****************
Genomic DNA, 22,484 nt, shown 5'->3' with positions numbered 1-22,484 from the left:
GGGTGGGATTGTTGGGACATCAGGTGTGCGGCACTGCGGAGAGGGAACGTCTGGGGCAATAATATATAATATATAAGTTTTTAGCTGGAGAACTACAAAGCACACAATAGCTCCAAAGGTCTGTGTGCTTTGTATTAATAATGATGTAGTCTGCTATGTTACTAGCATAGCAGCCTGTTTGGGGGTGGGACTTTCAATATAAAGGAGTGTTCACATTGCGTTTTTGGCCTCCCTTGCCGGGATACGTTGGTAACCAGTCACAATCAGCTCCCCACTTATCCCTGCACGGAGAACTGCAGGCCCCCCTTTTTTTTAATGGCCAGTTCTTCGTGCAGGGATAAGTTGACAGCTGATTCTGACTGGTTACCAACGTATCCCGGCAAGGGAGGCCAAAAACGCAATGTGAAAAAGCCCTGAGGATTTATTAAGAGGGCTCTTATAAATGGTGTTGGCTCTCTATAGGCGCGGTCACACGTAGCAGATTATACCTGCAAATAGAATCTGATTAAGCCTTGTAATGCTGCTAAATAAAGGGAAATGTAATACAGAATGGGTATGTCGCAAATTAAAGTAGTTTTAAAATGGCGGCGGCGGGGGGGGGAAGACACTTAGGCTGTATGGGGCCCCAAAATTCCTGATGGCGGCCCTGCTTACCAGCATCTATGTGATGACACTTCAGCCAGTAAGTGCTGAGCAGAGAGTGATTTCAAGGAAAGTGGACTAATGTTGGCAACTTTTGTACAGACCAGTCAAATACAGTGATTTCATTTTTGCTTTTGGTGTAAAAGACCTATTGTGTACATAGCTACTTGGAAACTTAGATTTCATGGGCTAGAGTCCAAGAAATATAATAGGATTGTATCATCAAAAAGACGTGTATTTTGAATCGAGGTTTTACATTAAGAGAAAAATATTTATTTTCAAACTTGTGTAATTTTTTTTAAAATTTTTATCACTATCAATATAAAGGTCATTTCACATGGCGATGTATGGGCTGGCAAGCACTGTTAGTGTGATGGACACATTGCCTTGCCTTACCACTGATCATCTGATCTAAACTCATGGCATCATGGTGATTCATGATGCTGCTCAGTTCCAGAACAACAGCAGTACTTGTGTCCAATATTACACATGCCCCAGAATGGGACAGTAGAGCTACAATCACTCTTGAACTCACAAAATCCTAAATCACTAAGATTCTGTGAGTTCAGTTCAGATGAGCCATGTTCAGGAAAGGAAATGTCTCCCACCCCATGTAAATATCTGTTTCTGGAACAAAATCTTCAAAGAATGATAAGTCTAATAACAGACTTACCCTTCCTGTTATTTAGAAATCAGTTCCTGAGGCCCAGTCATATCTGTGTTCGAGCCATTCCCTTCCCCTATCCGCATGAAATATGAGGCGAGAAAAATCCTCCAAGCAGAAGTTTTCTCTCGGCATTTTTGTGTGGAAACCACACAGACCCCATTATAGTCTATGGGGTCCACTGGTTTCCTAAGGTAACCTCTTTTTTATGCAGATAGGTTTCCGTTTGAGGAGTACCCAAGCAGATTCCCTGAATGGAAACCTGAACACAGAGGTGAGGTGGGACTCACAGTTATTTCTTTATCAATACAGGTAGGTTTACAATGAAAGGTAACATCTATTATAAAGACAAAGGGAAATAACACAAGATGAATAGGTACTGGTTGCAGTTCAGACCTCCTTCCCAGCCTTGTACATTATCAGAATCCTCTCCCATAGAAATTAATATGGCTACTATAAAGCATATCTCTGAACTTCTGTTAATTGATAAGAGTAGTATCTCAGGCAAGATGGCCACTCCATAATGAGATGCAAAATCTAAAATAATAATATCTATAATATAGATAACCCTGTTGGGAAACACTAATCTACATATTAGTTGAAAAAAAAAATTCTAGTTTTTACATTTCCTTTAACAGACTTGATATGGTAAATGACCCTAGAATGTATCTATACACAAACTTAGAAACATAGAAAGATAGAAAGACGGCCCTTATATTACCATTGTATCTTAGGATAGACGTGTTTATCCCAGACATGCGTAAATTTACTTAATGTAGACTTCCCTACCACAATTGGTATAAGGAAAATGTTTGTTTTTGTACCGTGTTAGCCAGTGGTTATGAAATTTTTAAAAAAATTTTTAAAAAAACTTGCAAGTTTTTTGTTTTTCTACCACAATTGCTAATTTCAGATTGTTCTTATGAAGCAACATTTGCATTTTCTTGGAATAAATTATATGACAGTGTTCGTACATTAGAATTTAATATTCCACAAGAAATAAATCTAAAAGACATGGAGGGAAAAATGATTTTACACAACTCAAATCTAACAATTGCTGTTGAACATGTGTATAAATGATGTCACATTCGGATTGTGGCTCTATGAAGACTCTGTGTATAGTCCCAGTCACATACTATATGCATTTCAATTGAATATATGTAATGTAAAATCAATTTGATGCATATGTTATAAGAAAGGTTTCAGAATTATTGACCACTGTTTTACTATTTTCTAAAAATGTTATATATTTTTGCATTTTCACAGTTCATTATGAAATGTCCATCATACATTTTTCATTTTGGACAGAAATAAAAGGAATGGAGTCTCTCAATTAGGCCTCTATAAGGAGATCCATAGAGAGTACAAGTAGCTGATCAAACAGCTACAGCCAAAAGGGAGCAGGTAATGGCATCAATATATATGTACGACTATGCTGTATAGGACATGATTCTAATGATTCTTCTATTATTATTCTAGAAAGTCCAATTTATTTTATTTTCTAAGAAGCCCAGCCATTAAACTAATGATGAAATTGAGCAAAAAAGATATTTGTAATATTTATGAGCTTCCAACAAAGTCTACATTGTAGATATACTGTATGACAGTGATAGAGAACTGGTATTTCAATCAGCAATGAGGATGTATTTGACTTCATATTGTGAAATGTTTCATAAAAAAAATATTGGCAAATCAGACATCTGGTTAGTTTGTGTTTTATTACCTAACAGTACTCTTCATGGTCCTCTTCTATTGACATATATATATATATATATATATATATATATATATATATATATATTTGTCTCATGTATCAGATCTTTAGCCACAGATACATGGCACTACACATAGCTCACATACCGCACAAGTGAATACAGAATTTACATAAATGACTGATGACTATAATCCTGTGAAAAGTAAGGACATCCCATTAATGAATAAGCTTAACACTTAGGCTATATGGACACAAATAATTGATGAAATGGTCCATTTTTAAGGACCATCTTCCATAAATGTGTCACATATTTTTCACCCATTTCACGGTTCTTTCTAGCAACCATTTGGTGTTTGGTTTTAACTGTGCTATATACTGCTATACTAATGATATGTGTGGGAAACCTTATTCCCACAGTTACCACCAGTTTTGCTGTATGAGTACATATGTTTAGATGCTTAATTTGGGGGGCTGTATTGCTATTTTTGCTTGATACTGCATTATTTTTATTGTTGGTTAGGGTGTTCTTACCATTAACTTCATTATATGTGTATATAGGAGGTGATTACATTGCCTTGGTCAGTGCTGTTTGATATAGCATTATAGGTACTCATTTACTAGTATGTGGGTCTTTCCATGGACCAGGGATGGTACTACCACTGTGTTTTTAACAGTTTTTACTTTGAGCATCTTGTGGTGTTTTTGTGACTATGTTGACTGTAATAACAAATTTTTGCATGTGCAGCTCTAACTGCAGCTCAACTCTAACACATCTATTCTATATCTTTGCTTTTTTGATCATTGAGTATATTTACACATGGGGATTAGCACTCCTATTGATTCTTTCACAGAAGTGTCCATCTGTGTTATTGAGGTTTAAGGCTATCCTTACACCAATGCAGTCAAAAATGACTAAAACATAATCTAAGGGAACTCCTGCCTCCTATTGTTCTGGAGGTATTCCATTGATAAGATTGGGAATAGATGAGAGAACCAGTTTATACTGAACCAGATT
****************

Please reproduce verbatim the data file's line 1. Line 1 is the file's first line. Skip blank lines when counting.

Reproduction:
Genomic DNA, 22,484 nt, shown 5'->3' with positions numbered 1-22,484 from the left: